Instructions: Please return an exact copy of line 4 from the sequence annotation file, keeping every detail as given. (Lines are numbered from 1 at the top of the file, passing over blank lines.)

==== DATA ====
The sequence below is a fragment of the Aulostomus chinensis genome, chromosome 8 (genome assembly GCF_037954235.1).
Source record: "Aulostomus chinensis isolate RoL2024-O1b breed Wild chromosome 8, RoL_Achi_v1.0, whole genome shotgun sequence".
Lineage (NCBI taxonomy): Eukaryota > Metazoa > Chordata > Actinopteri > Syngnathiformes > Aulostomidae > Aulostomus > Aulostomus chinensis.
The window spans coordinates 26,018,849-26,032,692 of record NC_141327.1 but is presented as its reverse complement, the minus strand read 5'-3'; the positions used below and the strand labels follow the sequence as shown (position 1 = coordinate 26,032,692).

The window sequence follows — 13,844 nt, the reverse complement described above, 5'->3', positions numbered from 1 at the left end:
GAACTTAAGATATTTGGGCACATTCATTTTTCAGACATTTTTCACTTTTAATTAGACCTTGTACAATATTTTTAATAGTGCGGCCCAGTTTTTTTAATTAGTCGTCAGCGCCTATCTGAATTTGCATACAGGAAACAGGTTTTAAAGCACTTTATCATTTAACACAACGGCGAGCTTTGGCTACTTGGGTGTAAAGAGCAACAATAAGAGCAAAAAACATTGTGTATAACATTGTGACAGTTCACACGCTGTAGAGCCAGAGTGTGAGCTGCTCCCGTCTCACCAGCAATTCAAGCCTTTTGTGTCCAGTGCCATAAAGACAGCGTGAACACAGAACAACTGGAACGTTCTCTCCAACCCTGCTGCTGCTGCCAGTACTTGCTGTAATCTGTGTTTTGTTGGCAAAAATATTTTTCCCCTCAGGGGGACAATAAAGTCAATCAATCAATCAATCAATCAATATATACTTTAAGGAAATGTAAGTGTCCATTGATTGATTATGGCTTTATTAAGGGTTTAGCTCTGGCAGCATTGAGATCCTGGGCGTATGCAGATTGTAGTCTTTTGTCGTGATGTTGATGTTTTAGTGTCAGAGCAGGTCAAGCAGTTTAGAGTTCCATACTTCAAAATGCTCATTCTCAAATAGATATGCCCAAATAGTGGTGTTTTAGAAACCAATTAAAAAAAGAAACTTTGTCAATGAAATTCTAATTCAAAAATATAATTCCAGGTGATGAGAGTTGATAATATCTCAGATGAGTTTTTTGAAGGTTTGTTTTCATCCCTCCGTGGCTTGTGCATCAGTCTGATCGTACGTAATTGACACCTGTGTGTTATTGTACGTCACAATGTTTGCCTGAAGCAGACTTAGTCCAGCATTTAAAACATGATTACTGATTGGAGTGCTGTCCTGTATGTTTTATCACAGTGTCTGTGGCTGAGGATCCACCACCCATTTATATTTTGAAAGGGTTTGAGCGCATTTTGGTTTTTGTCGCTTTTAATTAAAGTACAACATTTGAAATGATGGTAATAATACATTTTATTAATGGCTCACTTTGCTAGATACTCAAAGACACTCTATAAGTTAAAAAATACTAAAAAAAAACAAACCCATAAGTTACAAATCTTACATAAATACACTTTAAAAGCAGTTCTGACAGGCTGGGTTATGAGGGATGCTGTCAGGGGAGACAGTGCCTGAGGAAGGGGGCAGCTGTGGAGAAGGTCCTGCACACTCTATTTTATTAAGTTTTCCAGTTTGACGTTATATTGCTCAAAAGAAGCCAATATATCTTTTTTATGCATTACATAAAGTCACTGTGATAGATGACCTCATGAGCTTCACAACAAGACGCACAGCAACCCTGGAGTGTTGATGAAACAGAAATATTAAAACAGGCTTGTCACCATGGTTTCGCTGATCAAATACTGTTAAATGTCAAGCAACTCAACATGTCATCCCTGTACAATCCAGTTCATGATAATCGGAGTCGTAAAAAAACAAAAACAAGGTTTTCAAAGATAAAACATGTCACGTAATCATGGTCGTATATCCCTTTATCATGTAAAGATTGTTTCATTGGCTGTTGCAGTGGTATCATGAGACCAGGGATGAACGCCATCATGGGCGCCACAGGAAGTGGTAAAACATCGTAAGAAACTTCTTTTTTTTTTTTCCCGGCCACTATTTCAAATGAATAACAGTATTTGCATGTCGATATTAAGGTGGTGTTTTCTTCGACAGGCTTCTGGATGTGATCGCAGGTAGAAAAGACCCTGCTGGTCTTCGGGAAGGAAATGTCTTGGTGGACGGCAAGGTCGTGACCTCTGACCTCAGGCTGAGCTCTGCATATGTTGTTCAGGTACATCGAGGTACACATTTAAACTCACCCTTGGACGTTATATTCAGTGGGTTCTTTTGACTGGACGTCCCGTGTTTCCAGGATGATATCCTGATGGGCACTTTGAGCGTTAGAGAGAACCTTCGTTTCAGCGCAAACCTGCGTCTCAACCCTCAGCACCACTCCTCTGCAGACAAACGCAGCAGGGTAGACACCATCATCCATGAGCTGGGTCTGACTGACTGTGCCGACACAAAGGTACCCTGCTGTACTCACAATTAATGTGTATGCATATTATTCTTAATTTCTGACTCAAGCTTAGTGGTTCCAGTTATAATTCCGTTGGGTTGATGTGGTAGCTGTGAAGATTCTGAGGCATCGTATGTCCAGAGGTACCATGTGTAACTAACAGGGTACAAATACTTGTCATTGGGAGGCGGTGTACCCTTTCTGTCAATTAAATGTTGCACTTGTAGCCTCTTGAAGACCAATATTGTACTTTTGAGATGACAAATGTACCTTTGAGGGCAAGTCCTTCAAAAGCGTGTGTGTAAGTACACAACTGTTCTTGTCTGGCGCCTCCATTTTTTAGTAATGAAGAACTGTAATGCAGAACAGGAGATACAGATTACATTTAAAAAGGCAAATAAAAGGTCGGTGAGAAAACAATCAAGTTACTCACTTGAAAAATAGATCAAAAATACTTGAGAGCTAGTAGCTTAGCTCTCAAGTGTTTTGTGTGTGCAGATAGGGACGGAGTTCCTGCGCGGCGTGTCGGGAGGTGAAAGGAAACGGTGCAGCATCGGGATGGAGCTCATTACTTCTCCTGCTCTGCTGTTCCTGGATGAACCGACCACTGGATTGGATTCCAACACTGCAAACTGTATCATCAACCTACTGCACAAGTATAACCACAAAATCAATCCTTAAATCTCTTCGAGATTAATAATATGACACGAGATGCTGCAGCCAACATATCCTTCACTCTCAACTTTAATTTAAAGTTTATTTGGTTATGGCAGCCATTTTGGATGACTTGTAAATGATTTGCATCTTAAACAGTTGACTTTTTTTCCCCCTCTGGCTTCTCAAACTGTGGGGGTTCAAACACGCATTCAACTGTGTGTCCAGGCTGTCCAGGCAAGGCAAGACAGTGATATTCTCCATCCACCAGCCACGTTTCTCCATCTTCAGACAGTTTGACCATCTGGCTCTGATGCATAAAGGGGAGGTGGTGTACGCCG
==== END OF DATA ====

The window spans coordinates 26,018,849-26,032,692 of record NC_141327.1 but is presented as its reverse complement, the minus strand read 5'-3'; the positions used below and the strand labels follow the sequence as shown (position 1 = coordinate 26,032,692).